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Beware the black box – a case for better algorithmic governance


We live in a world that is increasingly being run by algorithms, but often people are unaware of the extent that these algorithms are influencing their lives. If you’ve recently applied for a loan, the chances are that the decision to grant it or not will be taken by an algorithm. Traffic signals seem to be taking slightly longer to change? Well that’s probably an algorithm too, working away in the background to optimise and balance traffic flow across the city.

We can already see how the properties of algorithms can be exploited for malicious purposes. In 2013, US$136 billion was wiped off of global equity markets when a tweet on a hacked Associated Press (AP) Twitter account, suggested there had been an attack on White House in which the President had been injured. A human would have spotted the tweet as fake fairly quickly due to linguistic and stylistic differences from the AP norms, but within minutes, it had been picked up by trading algorithms that scan across a range of news sources, seeking out nuggets of information that will yield competitive trading positions. Things snowballed as the algorithmic black boxes rapidly amplified false panic across the entire market.

Financial trading is perhaps one of the highest profile users of algorithms. Although the volume of algorithmic high frequency trades has declined since its peak in 2009-2010, when it accounted for more than 60% of all US equities traded in volume, it will be likely to experience further evolution with more sophisticated algorithms, being integrated into trading and operating across more systems, leading to a reduced role for humans. 

But what if the human factors linger on inside the algorithmic black boxes? Since the majority of today’s algorithms are created by people (even if in the future we may see algorithms creating other algorithms!) it is possible that the assumptions and biases of the creators are embedded within the code. The reason that algorithms are often referred to as “black boxes” is that it is not apparent to the casual observer (or sometimes even an investigator with considerable skill) exactly how the algorithm works.

Given this lack of transparency it is possible to envisage scenarios where decisions are taken by algorithms that would be deemed inappropriate, biased, or unethical if taken by people. For example the willingness of an organisation to grant a loan or medical insurance based purely upon opaque decisions and assumptions that have been baked into algorithms at the point of creation. These decisions might take into account information about an individual that they not want, or may not be aware exists, in the public domain.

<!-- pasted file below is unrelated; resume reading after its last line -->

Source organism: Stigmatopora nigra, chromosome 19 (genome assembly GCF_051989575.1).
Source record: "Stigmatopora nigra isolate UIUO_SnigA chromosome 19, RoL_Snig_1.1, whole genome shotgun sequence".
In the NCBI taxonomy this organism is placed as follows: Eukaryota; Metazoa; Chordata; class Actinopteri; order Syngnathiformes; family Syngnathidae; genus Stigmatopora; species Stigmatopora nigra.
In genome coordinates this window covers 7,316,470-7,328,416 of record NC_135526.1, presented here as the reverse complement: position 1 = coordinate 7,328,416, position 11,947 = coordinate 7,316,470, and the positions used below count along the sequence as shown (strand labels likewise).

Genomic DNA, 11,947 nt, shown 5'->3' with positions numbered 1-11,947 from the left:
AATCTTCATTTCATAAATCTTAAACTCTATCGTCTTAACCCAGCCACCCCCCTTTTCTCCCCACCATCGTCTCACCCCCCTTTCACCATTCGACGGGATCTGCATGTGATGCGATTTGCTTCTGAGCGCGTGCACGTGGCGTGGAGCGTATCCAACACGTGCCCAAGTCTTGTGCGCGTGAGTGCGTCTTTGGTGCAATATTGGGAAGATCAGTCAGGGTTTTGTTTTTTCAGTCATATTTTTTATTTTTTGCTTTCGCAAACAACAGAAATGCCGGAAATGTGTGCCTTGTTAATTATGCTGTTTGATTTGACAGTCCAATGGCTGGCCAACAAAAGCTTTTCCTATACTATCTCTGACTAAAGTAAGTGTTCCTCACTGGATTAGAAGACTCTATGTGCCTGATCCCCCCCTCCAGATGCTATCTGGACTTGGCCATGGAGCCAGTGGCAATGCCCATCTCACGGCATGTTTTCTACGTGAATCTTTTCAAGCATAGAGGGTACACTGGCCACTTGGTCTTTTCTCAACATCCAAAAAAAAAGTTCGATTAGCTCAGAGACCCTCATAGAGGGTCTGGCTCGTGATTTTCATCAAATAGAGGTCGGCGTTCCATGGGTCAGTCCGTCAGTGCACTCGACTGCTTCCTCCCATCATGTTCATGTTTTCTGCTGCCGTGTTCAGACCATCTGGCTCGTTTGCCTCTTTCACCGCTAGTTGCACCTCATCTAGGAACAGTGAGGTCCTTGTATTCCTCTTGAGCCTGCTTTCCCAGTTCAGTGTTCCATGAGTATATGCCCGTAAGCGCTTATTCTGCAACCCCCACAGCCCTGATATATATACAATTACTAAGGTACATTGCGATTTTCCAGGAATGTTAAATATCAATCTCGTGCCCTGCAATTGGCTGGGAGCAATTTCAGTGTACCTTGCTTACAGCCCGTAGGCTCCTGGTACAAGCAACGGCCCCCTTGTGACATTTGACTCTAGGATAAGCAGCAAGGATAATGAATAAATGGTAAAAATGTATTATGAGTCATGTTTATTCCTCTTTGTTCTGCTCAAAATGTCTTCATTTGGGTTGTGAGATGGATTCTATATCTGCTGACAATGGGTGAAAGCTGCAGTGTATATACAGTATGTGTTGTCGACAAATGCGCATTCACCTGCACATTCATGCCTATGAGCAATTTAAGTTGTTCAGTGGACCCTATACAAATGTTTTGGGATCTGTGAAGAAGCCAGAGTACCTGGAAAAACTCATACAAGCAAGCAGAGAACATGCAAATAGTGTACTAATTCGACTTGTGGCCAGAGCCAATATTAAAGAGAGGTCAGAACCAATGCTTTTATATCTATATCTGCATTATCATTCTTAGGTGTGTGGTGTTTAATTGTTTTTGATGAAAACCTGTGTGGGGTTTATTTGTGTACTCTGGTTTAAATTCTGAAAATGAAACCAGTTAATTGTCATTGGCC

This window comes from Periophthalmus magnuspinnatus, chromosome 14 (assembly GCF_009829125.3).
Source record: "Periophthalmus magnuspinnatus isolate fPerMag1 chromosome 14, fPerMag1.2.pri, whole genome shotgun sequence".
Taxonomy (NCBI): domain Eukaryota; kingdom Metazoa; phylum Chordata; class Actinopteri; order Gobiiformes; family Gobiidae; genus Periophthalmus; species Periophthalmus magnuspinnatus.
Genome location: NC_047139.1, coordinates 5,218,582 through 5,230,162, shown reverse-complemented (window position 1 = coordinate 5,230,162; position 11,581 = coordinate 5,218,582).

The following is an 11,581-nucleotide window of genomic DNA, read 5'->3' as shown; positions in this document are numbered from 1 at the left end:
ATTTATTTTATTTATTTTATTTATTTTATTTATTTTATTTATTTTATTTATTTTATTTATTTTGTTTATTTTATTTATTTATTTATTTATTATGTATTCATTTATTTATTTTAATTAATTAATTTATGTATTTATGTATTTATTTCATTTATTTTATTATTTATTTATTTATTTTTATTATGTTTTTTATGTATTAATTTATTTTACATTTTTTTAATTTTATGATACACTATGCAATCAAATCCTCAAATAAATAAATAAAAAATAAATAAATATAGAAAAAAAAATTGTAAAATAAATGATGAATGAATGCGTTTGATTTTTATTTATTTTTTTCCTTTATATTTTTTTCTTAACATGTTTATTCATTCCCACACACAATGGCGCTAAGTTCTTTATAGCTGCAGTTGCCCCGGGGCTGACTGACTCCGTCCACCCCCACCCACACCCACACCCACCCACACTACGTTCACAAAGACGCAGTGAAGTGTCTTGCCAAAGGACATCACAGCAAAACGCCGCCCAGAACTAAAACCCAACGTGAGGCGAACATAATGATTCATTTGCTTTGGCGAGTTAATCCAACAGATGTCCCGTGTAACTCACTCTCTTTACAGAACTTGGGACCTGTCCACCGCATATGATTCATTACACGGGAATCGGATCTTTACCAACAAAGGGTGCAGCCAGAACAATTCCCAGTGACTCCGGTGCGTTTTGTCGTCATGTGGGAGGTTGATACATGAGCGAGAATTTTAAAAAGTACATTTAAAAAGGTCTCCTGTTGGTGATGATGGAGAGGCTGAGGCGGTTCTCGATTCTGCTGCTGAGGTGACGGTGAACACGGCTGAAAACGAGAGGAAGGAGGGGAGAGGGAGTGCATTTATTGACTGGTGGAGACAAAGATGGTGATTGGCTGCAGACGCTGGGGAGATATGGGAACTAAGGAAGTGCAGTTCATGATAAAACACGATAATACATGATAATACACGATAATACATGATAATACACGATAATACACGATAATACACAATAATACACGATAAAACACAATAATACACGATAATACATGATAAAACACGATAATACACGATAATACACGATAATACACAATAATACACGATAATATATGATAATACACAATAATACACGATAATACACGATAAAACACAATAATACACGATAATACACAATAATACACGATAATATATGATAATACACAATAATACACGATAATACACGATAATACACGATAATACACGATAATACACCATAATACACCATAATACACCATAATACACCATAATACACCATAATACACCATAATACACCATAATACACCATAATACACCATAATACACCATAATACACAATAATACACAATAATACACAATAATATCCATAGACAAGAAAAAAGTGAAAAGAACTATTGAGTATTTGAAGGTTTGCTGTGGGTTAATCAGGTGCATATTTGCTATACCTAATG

We may also see regional variations in culture and attitudes clouding things even further. Some things are likely to be consistent around the globe, such as the importance of preserving human life (built into the algorithms that are being developed to operate vehicles).  However, an algorithmic assessment of an individual’s security risk developed by an American firm might be different to that developed by a German firm. If that algorithm found a personal interest and browser search history that showed an interest in assault rifles, that might be seen as a positive green light in one country and a flashing red light in another.   

There is also a risk of emergent “statistical morality”, where algorithms reject or punish behaviours that diverge from what has been defined and codified as the norm. Might we see a future where algorithms squeeze out the views of dissenters, the eccentric, or the lone innovator who wishes to challenge the status quo? Would it be fair to prejudice ‘outliers’ because of deviation from the norm, and who should define that norm in the first place?

There are no clear answers. We are living through a great experiment in the impacts of automation and digital technologies and are faced with the increasing risk of algorithms outpacing their control environments. To mitigate against this we must apply the principles of good governance. Governments and organisations should be proactive in improving their understanding of the algorithms that are increasingly embedded in and underpin our day-to-day business and lives. Their functions should be explicit and transparent, and most importantly subject to rigorous oversight. If we do not work to understand what goes on inside the black box, we should not be surprised when the computer says “no”.

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